Possibly evidenced by
Inability to purposefully move within the physical environment, impaired coordination, limited range of motion (ROM), decreased muscle strength and control
Desired Outcomes/Evaluation Criteria—Client Will
Immobility Consequences: Physiologic
Maintain or increase strength and function of affected or compensatory body part.
Maintain optimal position of function as evidenced by absence of contractures and footdrop.
Demonstrate techniques and behaviors that enable resumption of activities.
Maintain skin integrity.
Nursing intervention with rationale
1. Assess functional ability and extent of impairment initially and on a regular basis. Classify according to a 0 to 4 scale.
Rationale: Identifies strengths and deficiencies and may provide information regarding recovery. Assists in choice of interventions because different techniques are used for flaccid and spastic types of paralysis.
2. Change positions at least every 2 hours (supine, side lying) and possibly more often if placed on affected side.
Rationale: Reduces risk of tissue ischemia and injury. Affected side has poorer circulation and reduced sensation and is more predisposed to skin breakdown and pressure ulcers.
3.Position in prone position once or twice a day if client can tolerate.
Rationale: Helps maintain functional hip extension; however, may increase anxiety, especially about ability to breathe.
4. Prop extremities in functional position; use footboard during the period of flaccid paralysis. Maintain neutral position of head.
Rationale: Prevents contractures and footdrop and facilitates use when or if function returns. Flaccid paralysis may interfere with ability to support head, whereas spastic paralysis may lead to deviation of head to one side.
5. Use arm sling when client is in upright position, as indicated.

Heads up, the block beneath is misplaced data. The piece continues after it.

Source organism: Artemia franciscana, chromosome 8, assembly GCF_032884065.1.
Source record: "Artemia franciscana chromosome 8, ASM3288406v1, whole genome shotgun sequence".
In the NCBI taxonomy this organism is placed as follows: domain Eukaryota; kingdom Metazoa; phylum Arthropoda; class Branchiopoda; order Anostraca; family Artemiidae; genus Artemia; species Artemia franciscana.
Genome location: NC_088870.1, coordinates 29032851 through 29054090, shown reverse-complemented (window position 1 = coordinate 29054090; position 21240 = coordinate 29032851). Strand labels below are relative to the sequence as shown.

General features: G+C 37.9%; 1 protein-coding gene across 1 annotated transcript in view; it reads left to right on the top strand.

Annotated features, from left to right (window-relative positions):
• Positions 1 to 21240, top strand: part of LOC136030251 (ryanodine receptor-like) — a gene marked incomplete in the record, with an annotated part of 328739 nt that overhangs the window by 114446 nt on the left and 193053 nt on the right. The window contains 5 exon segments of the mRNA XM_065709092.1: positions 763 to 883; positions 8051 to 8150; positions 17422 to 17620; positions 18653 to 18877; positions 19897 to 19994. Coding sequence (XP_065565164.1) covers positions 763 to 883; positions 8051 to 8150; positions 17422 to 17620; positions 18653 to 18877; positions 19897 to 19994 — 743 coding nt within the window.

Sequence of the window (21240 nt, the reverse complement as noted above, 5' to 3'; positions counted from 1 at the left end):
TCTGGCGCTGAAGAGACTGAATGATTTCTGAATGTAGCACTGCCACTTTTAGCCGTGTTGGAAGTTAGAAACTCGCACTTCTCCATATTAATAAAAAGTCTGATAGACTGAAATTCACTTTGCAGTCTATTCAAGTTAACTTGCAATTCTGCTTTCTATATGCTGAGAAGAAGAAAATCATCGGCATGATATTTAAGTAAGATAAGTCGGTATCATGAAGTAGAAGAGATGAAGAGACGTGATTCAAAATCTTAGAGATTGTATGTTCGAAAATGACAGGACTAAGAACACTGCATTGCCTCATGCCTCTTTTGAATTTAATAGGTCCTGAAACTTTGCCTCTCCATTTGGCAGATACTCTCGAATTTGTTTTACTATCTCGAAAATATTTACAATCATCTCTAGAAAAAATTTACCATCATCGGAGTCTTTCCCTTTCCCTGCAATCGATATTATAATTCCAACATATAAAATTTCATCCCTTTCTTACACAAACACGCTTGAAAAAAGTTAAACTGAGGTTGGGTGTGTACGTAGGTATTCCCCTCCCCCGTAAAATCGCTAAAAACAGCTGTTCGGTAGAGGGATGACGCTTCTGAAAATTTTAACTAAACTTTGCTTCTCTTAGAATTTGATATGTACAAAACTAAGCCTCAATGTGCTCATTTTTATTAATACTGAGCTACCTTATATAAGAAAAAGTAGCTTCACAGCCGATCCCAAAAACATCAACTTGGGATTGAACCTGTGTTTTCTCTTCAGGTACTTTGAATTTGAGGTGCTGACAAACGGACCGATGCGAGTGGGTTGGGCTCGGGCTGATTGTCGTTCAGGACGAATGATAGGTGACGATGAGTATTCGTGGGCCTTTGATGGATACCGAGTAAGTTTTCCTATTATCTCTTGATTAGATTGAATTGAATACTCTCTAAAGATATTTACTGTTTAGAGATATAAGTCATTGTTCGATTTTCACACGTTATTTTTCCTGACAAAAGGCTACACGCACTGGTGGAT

Rationale: During flaccid paralysis, use of sling may reduce risk of shoulder subluxation and shoulder-hand syndrome.
6. Observe affected side for color, edema, or other signs of compromised circulation.
Rationale: Edematous tissue is more easily traumatized and heals more slowly.
7. Inspect skin regularly, particularly over bony prominences. Gently massage any reddened areas and provide aids such as sheepskin pads, as necessary.
Rationale: Pressure points over bony prominences are most at risk for decreased perfusion and ischemia. Circulatory stimulation and padding help prevent skin breakdown and decubitus ulcer development.
8. Begin active or passive ROM to all extremities (including splinted) on admission. Encourage exercises, such as quadriceps or gluteal exercise, squeezing rubber ball, and extension of fingers and legs and feet.
Rationale: Minimizes muscle atrophy, promotes circulation, and helps prevent contractures. Reduces risk of hypercalciuria and osteoporosis if underlying problem is hemorrhage. Note: Excessive and imprudent stimulation can predispose to recurrence of bleeding.
9. Assist client to develop sitting balance (such as raise head of bed; assist to sit on edge of bed, having client use the strong arm to support body weight and strong leg to move affected leg; increase sitting time) and standing balance— put flat walking shoes on client, support client’s lower back with hands while positioning own knees outside client’s knees, and assist in using parallel bars and walker.
Rationale: Aids in retraining neuronal pathways, enhancing proprioception and motor response.
10. Get client up in chair as soon as vital signs are stable except following cerebral hemorrhage.
Rationale: Helps stabilize BP, restoring vasomotor tone, and promotes maintenance of extremities in a functional position and emptying of bladder and kidneys, reducing risk of urinary
stones and infections from stasis. Note: If stroke is not completed, activity increases risk of additional bleeding and infarction.